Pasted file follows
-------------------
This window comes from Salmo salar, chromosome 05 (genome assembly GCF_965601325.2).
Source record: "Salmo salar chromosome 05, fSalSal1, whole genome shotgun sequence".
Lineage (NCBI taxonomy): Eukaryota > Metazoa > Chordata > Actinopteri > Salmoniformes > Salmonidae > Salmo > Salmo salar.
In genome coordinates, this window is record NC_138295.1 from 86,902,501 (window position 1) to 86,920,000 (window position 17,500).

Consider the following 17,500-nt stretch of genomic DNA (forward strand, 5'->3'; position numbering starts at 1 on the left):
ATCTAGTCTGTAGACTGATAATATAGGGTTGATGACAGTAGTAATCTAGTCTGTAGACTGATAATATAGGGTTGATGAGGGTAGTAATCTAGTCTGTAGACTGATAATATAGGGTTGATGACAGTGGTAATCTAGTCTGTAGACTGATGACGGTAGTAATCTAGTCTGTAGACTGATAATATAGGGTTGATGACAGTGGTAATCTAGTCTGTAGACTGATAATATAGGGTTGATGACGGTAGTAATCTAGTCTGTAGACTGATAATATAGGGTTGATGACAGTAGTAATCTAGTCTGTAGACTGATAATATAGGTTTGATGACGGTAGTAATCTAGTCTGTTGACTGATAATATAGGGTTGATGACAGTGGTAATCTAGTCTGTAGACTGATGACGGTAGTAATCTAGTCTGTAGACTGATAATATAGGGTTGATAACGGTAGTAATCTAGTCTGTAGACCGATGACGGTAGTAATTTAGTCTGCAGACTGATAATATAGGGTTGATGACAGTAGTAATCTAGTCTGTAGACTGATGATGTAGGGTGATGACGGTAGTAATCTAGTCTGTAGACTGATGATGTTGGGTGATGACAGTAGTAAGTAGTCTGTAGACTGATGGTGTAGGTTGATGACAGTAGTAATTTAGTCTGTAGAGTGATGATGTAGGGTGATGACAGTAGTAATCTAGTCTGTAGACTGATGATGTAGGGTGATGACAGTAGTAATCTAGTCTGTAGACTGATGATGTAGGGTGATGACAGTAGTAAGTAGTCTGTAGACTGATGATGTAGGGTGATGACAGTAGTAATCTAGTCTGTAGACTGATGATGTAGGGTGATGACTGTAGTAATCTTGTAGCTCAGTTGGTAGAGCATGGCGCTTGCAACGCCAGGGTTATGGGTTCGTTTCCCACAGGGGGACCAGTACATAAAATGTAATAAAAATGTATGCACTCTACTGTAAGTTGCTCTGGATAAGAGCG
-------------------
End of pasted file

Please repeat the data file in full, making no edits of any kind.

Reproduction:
This window comes from Salmo salar, chromosome 05 (genome assembly GCF_965601325.2).
Source record: "Salmo salar chromosome 05, fSalSal1, whole genome shotgun sequence".
Lineage (NCBI taxonomy): Eukaryota > Metazoa > Chordata > Actinopteri > Salmoniformes > Salmonidae > Salmo > Salmo salar.
In genome coordinates, this window is record NC_138295.1 from 86,902,501 (window position 1) to 86,920,000 (window position 17,500).

Consider the following 17,500-nt stretch of genomic DNA (forward strand, 5'->3'; position numbering starts at 1 on the left):
ATCTAGTCTGTAGACTGATAATATAGGGTTGATGACAGTAGTAATCTAGTCTGTAGACTGATAATATAGGGTTGATGAGGGTAGTAATCTAGTCTGTAGACTGATAATATAGGGTTGATGACAGTGGTAATCTAGTCTGTAGACTGATGACGGTAGTAATCTAGTCTGTAGACTGATAATATAGGGTTGATGACAGTGGTAATCTAGTCTGTAGACTGATAATATAGGGTTGATGACGGTAGTAATCTAGTCTGTAGACTGATAATATAGGGTTGATGACAGTAGTAATCTAGTCTGTAGACTGATAATATAGGTTTGATGACGGTAGTAATCTAGTCTGTTGACTGATAATATAGGGTTGATGACAGTGGTAATCTAGTCTGTAGACTGATGACGGTAGTAATCTAGTCTGTAGACTGATAATATAGGGTTGATAACGGTAGTAATCTAGTCTGTAGACCGATGACGGTAGTAATTTAGTCTGCAGACTGATAATATAGGGTTGATGACAGTAGTAATCTAGTCTGTAGACTGATGATGTAGGGTGATGACGGTAGTAATCTAGTCTGTAGACTGATGATGTTGGGTGATGACAGTAGTAAGTAGTCTGTAGACTGATGGTGTAGGTTGATGACAGTAGTAATTTAGTCTGTAGAGTGATGATGTAGGGTGATGACAGTAGTAATCTAGTCTGTAGACTGATGATGTAGGGTGATGACAGTAGTAATCTAGTCTGTAGACTGATGATGTAGGGTGATGACAGTAGTAAGTAGTCTGTAGACTGATGATGTAGGGTGATGACAGTAGTAATCTAGTCTGTAGACTGATGATGTAGGGTGATGACTGTAGTAATCTTGTAGCTCAGTTGGTAGAGCATGGCGCTTGCAACGCCAGGGTTATGGGTTCGTTTCCCACAGGGGGACCAGTACATAAAATGTAATAAAAATGTATGCACTCTACTGTAAGTTGCTCTGGATAAGAGCG